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Machine Translation in Practice

November 27th, 2012 | by LTD | No Comments

Session LT-10 at ATA 2012
Presenter: Mike Dillinger
Reviewed by: Rubén de la Fuente

 
Mike Dillinger gave a very thorough introduction to MT, ideal for people who want to get more acquainted with this technology.

First interesting point is that MT and TM are not that different: they both re-use their stored linguistic resources to produce translations, but while TM stops at a sentence level, MT will go one step further and work at phrase level, thereby increasing leverage. Also, like TM, MT needs to be customized upfront with relevant translations in order to perform well.

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What I Wish Translators Would Know about MT

November 24th, 2012 | by LTD | 7 Comments

by Rubén de la Fuente

 
I find it very disheartening that every time translators discuss MT is either to insist it can’t replace humans or to laugh at its flaws, instead of exploring its potential (to boost productivity and profitability) and its threats (shift in business and compensation models are taking place now and it will not be in our best interest if we don’t get involved as soon as possible). MT is a game changer and in order to adjust, here are a few things every translator should know:

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AMTA Conference San Diego

November 13th, 2012 | by LTD | No Comments

Reviewed by: Rubén de la Fuente

 
I attended the first day of AMTA conference, which brings together MT vendors, LSPs and end-clients. I was pleased to see attendees from ATA conference as well. ATA and AMTA have decided to collocate their conferences in order to build bridges between both communities. It was encouraging to see people taking advantage of the opportunity.

I missed ATA President Caitlin Walsh’s keynote on Literature and Poetry, but I got on time for Luis von Ahn’s on Duolingo. Duolingo seeks to “translate the web for free” by giving language learners sentences to translate. Here’s a TED video explaining Duolingo in more detail. Although it could be seen as a threat for translators, I don’t think it will be: Duolingo will not charge for translation only if content is creative commons-licensed (Wikipedia and the like) or if there’s no required deadline for translations. Most commercial projects will not meet either of these characteristics.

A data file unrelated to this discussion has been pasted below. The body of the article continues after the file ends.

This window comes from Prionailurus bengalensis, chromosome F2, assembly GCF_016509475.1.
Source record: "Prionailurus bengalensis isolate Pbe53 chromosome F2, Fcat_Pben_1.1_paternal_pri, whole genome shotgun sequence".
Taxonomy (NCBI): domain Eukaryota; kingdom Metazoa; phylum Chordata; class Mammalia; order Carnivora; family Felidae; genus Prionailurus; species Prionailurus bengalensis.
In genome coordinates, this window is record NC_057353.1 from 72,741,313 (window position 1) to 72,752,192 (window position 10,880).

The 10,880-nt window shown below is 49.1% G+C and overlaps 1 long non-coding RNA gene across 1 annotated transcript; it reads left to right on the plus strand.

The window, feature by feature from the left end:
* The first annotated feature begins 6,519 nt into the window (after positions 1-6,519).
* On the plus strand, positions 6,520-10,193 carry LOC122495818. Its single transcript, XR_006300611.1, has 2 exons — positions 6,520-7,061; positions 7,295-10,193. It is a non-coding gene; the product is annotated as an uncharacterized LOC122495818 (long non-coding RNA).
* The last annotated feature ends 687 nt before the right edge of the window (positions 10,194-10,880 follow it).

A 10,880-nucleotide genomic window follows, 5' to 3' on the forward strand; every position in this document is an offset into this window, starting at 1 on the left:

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While Boston Is Still On Our Minds…

November 14th, 2011 | by mm | No Comments

For those who were at the ATA conference in Boston, there was an entertaining yet thought-provoking session on the possibilities of Do-It-Yourself MT by Rubén Rodríguez de la Fuente and Jose Palomares. For those who could not make it to the presentation, it is out there now… simply visit Rubén’s website, sit back and learn more!

From the Admin Desk: AMTA 2010 conference: Call for MT User Presentations

May 16th, 2010 | by mm | No Comments

Call for MT User Presentations: Commercial Users and Translators

The AMTA is seeking case studies and user stories for the AMTA 2010 conference – October 31-November 5, Denver, Colorado, immediately following ATA conference.

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Will we soon have speech-to-speech translation, a la “Star Trek’s” universal translator?

March 15th, 2010 | by Naomi de Moraes | No Comments

Well, Franz Josef Och, over at Google, things we will!

See an interview with him by the Los Angeles Times here.

A snippit:

Is it just short step from here to real time, speech-to-speech translation, a la “Star Trek’s” universal translator?

To really do the integrated speech-to-speech translation, where you can have a phone call with someone and it would interpreted live? I believe that based on the technology that we have, and the improvement rate we have in the core quality of MT and speech recognition, that it should be possible to do that in the not-too-distant future.

Naomi de Moraes